“We were getting to the point where we needed to do something different on a planter anyway,” Craig adds. “The advantage we have now, besides being able to plant no-till, is that we can manually vary the seeding rate on the go to match soil conditions.”

“Each click of the dial changes the seed rate by 5 percent,” Mark adds. “On average, we range from about 33,500 seeds per acre on corn to around 35,000. We have a few fields up north that we know not to push. But with as much manure as we apply around the home place, we’ve got areas that we can push pretty hard.”

Farming and raising cattle and hogs helps pay the bills, but it’s also a way of life for Mark (above) and brother Craig.

Farming and raising cattle and hogs helps pay the bills, but it’s also a way of life for Mark (above) and brother Craig.

Since Mark owns a hog operation that finishes around 1,500 to 2,000 head of feeder pigs each year, manure accounts for most of the potassium and phosphate used on any fields close to the home farm. In the meantime, anhydrous ammonia is used to fill the crops’ nitrogen requirements prior to planting in mid- to late April.

The ability to change planting rates on the go may get even easier, though, since Craig and Mark both purchased new tractors within the past year from Robinson Implement, Inc., in Irwin, Iowa. Both models are equipped with virtual monitors that will permit variable-rate control of the planter with the addition of a GPS antenna and the appropriate software.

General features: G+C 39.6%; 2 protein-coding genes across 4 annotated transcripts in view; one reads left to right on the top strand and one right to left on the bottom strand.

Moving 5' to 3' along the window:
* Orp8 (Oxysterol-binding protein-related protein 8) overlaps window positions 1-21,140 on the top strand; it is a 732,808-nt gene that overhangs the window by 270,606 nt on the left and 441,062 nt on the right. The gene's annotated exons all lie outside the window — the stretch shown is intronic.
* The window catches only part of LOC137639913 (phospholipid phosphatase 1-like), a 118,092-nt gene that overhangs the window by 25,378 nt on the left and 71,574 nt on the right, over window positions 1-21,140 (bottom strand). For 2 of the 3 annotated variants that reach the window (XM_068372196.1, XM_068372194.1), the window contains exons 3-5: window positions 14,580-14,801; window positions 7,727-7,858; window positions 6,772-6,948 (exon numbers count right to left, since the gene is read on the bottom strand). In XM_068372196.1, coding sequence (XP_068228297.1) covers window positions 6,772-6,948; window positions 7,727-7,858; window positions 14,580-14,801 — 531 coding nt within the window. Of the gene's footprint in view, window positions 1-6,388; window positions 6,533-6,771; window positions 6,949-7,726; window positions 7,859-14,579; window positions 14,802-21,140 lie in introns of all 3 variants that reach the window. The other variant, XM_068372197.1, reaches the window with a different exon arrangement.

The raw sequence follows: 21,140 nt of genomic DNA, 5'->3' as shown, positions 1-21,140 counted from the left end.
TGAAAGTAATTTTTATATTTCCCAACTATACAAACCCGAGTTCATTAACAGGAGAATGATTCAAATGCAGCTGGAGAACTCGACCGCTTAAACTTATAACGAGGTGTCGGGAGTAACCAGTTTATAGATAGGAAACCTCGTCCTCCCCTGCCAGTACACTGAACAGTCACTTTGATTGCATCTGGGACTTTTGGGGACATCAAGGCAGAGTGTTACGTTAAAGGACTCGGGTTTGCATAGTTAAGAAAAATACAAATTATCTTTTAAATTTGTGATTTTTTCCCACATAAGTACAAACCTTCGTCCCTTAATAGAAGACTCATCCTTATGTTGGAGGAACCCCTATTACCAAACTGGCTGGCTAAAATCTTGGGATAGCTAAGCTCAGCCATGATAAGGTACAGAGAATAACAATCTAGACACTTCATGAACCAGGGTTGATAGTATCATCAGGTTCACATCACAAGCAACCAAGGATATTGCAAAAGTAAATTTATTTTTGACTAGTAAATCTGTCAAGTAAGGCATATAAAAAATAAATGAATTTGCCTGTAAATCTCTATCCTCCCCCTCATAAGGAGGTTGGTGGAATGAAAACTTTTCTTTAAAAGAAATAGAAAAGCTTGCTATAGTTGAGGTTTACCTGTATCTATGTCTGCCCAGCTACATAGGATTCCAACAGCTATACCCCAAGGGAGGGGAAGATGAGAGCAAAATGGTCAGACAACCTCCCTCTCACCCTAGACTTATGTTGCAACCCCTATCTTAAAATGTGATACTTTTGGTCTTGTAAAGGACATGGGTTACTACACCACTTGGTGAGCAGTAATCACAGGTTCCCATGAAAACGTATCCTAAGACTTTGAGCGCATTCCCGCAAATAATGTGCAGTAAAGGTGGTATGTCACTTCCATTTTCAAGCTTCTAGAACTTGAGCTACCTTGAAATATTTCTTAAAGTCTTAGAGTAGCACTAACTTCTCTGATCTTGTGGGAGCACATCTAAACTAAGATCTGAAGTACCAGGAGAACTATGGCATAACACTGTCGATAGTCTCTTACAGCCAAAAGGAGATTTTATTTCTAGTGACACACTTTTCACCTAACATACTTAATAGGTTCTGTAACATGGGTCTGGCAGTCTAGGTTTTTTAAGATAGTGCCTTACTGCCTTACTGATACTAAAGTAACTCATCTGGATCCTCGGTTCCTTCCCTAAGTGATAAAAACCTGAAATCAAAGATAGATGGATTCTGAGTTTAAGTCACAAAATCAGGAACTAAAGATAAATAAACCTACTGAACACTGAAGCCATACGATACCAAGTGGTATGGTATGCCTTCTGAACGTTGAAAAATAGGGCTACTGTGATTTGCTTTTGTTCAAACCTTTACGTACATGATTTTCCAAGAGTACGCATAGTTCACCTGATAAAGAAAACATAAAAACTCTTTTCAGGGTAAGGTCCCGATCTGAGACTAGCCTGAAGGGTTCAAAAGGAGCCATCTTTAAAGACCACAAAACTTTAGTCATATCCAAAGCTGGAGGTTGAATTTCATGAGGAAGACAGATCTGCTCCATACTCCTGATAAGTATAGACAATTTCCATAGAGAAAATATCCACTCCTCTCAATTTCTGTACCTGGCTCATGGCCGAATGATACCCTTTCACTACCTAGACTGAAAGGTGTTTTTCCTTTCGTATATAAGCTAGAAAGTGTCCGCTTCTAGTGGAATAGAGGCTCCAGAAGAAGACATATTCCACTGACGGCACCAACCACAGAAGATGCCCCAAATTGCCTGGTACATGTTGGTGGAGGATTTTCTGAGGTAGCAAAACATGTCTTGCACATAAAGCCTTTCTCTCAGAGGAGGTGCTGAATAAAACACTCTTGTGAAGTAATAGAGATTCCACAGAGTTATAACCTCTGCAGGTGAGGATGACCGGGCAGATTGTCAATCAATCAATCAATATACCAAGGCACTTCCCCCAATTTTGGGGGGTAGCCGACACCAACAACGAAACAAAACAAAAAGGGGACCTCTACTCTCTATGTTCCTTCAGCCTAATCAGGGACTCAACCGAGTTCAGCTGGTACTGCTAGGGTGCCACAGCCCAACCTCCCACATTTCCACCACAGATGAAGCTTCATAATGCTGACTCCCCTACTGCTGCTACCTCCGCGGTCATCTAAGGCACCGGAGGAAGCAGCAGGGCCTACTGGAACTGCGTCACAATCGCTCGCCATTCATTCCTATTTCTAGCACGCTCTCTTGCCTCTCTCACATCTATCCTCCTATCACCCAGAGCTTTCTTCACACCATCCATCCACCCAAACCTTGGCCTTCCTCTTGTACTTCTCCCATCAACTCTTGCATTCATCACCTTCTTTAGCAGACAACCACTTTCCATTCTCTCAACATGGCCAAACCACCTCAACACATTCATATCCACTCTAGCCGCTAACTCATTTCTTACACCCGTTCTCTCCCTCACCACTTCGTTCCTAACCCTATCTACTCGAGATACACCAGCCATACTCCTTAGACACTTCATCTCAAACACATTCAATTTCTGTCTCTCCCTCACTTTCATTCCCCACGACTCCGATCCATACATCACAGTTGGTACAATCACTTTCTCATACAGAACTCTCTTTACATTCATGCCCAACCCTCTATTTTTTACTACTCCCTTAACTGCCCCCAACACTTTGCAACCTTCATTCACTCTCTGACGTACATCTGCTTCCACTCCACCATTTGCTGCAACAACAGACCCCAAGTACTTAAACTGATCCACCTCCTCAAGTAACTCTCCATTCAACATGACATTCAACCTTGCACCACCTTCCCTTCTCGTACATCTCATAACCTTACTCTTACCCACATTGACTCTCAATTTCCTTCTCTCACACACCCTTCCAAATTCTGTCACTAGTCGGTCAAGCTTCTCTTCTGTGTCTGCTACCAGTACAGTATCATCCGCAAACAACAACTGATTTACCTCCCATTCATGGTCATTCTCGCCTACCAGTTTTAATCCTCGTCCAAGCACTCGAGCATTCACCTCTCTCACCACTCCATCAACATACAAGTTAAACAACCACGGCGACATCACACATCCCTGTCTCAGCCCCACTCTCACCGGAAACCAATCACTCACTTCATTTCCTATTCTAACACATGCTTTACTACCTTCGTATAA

The irony is that Mark and Craig have similar tractors, but from two different AGCO Corporation brands. While Craig owns an AGCO Model DT180A with front axle suspension that he acquired in April 2009, Mark owns a Massey Ferguson® Model 8460 that he bought last September through the trade of an MF 8150.

The beauty is that both tractors have nearly identical horsepower levels and both feature a CVT transmission and Datatronics® III technology. Equally important, the control system in the two tractors is nearly identical, which allows anyone familiar with one tractor—including two seasonal employees—to climb into the other machine and take off.

“I do most of the tillage and field work, which means I do a lot of work at night during the school year,” says Craig. “So I wanted a tractor I could rely on,” he adds, commenting that the ability to add a guidance system is of interest for the same reason.

In the meantime, Mark says the deal Lenny Robinson offered him on a nearly identical Massey Ferguson tractor was too good to pass up, considering the number of hours on his old tractor and the new technology on the 8460.

“We’re already looking at adding features like variable-rate planting,” Mark explains. “Everyone claims that is the way to go,” he adds, noting that he and Craig already have their fertilizer precision applied based on soil tests. “We have the capability to upgrade to yield mapping with the combine; and with the cost of seed and fertilizer, it’s getting too expensive to waste inputs.”

With fewer hogs between them—Craig used to own around 1,000 head himself before selling out—there’s less manure available these days, too, which calls for even more commercial fertilizer.

“It seems we just keep adapting to the pressures of time and money,” Mark concludes. “You definitely learn to multitask.”